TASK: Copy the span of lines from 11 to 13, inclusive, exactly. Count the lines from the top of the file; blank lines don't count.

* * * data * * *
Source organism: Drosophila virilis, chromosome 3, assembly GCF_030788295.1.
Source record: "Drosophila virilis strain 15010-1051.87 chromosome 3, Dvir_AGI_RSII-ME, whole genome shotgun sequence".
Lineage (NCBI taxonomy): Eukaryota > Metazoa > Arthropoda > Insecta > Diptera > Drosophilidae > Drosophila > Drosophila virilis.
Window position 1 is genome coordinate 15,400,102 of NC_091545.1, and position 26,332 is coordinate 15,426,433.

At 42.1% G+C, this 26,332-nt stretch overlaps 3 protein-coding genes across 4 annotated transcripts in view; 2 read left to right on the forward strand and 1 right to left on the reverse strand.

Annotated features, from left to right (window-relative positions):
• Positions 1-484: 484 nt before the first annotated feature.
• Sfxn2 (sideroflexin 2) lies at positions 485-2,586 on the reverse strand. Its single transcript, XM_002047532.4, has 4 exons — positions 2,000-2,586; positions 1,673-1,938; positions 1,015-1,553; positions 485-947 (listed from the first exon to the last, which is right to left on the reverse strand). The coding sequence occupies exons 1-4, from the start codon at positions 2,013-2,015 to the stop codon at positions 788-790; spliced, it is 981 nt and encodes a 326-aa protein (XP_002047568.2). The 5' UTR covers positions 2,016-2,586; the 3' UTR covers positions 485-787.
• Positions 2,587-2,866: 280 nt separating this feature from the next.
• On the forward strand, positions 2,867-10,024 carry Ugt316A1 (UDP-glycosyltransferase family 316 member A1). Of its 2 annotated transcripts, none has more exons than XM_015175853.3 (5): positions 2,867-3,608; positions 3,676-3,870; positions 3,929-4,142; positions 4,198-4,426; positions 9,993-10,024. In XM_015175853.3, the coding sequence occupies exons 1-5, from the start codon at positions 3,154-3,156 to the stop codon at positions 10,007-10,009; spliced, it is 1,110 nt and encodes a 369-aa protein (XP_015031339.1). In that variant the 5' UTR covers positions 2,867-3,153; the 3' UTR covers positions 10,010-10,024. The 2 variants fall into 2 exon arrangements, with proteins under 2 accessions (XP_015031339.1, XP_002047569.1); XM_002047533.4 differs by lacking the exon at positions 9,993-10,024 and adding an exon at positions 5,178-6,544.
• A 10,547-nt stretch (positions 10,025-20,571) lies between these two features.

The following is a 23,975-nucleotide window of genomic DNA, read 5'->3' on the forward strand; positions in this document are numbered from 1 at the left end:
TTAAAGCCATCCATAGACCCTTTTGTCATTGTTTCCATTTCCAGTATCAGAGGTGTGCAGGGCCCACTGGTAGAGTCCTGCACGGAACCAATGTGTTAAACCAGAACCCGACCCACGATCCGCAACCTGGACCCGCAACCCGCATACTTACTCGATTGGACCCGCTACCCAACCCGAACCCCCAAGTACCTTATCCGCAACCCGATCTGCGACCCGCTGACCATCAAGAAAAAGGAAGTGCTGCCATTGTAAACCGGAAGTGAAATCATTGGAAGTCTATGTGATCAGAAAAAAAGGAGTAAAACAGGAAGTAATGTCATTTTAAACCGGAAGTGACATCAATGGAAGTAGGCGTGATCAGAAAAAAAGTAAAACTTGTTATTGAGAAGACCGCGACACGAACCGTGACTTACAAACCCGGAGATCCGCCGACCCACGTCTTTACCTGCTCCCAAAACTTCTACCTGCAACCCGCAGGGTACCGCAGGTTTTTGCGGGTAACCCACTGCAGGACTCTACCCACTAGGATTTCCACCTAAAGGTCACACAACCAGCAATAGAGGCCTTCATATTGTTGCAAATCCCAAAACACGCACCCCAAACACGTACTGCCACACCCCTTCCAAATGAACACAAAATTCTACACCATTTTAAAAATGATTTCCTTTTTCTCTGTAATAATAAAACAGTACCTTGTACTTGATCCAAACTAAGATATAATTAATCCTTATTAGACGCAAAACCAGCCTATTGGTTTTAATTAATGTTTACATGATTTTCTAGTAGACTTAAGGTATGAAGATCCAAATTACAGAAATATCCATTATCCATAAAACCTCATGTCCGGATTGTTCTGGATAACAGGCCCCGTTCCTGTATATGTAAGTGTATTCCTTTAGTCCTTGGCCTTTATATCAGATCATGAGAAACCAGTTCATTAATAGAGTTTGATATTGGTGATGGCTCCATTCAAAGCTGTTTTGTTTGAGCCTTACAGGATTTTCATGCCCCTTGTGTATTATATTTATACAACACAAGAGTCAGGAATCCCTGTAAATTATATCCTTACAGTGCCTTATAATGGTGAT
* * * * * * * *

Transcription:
• A 10,547-nt stretch (positions 10,025-20,571) lies between these two features.

The following is a 23,975-nucleotide window of genomic DNA, read 5'->3' on the forward strand; positions in this document are numbered from 1 at the left end:
TTAAAGCCATCCATAGACCCTTTTGTCATTGTTTCCATTTCCAGTATCAGAGGTGTGCAGGGCCCACTGGTAGAGTCCTGCACGGAACCAATGTGTTAAACCAGAACCCGACCCACGATCCGCAACCTGGACCCGCAACCCGCATACTTACTCGATTGGACCCGCTACCCAACCCGAACCCCCAAGTACCTTATCCGCAACCCGATCTGCGACCCGCTGACCATCAAGAAAAAGGAAGTGCTGCCATTGTAAACCGGAAGTGAAATCATTGGAAGTCTATGTGATCAGAAAAAAAGGAGTAAAACAGGAAGTAATGTCATTTTAAACCGGAAGTGACATCAATGGAAGTAGGCGTGATCAGAAAAAAAGTAAAACTTGTTATTGAGAAGACCGCGACACGAACCGTGACTTACAAACCCGGAGATCCGCCGACCCACGTCTTTACCTGCTCCCAAAACTTCTACCTGCAACCCGCAGGGTACCGCAGGTTTTTGCGGGTAACCCACTGCAGGACTCTACCCACTAGGATTTCCACCTAAAGGTCACACAACCAGCAATAGAGGCCTTCATATTGTTGCAAATCCCAAAACACGCACCCCAAACACGTACTGCCACACCCCTTCCAAATGAACACAAAATTCTACACCATTTTAAAAATGATTTCCTTTTTCTCTGTAATAATAAAACAGTACCTTGTACTTGATCCAAACTAAGATATAATTAATCCTTATTAGACGCAAAACCAGCCTATTGGTTTTAATTAATGTTTACATGATTTTCTAGTAGACTTAAGGTATGAAGATCCAAATTACAGAAATATCCATTATCCATAAAACCTCATGTCCGGATTGTTCTGGATAACAGGCCCCGTTCCTGTATATGTAAGTGTATTCCTTTAGTCCTTGGCCTTTATATCAGATCATGAGAAACCAGTTCATTAATAGAGTTTGATATTGGTGATGGCTCCATTCAAAGCTGTTTTGTTTGAGCCTTACAGGATTTTCATGCCCCTTGTGTATTATATTTATACAACACAAGAGTCAGGAATCCCTGTAAATTATATCCTTACAGTGCCTTATAATGGTGAT